The Northern German sculptor and graphic artist Ernst Barlach began his professional education in Hamburg, where he joined the Gewerbeschule in 1888. He continued in 1891 at the Dresden Akademie where he continued his studies of sculpture and became Robert Diez' master pupil. Barlach's thorough academic training was supplemented by two sojourns in Paris in 1895 and 1897. His work was further influenced significantly by a trip to Russia in 1909. The powerful and folk-like style of his sculptures reflect the artists impressions of sturdy rugged farm life and Russian folk art. Barlach also produced graphic illustration cycles for his own plays during this period. The artist settled in Güstrow (Mecklenburg) in 1910.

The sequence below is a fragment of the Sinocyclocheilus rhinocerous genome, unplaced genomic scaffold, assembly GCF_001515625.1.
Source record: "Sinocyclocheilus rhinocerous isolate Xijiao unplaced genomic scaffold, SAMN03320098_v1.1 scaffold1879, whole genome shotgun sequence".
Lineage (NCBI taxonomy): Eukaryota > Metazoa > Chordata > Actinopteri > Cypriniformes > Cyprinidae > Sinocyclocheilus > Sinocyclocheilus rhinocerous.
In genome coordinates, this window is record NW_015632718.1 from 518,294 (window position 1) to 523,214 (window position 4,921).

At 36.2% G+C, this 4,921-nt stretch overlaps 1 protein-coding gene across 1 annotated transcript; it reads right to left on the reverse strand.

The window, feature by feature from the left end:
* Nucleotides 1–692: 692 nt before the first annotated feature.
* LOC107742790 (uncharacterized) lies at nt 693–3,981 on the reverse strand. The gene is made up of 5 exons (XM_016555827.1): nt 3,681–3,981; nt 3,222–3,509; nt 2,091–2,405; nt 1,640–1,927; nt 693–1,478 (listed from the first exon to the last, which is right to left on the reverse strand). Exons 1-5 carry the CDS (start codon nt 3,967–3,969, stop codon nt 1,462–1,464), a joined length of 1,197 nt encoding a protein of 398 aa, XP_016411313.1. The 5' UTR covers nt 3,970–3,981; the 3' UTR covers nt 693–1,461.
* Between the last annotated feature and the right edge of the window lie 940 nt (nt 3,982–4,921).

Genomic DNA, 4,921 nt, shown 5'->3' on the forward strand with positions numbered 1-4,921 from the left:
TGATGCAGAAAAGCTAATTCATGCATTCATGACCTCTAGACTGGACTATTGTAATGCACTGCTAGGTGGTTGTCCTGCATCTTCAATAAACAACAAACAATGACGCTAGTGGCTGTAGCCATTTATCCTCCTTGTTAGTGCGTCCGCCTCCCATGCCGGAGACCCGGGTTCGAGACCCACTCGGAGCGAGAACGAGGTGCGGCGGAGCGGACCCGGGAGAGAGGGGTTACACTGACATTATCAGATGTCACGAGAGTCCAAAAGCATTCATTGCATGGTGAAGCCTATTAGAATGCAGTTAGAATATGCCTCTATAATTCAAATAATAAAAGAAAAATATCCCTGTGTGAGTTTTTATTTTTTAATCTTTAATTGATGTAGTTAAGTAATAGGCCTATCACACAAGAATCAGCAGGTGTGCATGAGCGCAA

Barlach had his first exhibition at Paul Cassirer's gallery in Berlin in 1917 and was accepted as a full member of the Preußische Akademie der Künste in Berlin in 1919. In the following years Barlach made numerous woodcuts, for example the illustrations for Goethe's "Walpurgisnacht". His autobiography "Ein selbsterzähltes Leben" was published in 1928. The Preußische Akademie der Künste organised a comprehensive exhibition of his sculptures and graphic works in 1930. The artist was awarded the order Pour la Mérite in 1933. Even though Barlach was still able to complete the "Fries der Lauschenden" for Hermann F. Reemtsma and designed a grave monument for Theodor Däubler in 1935, he was soon defamed by the National Socialists. His works were banned from all museums, churches and public spaces in 1936. Today Ernst Barlach is considered one of the most important sculptors of modern times. Outstanding examples of his Expressionist figures in wood and bronze can be seen in the cathedral in Güstrow, the church of St. Elisabeth Marburg and in the National Gallery in Berlin.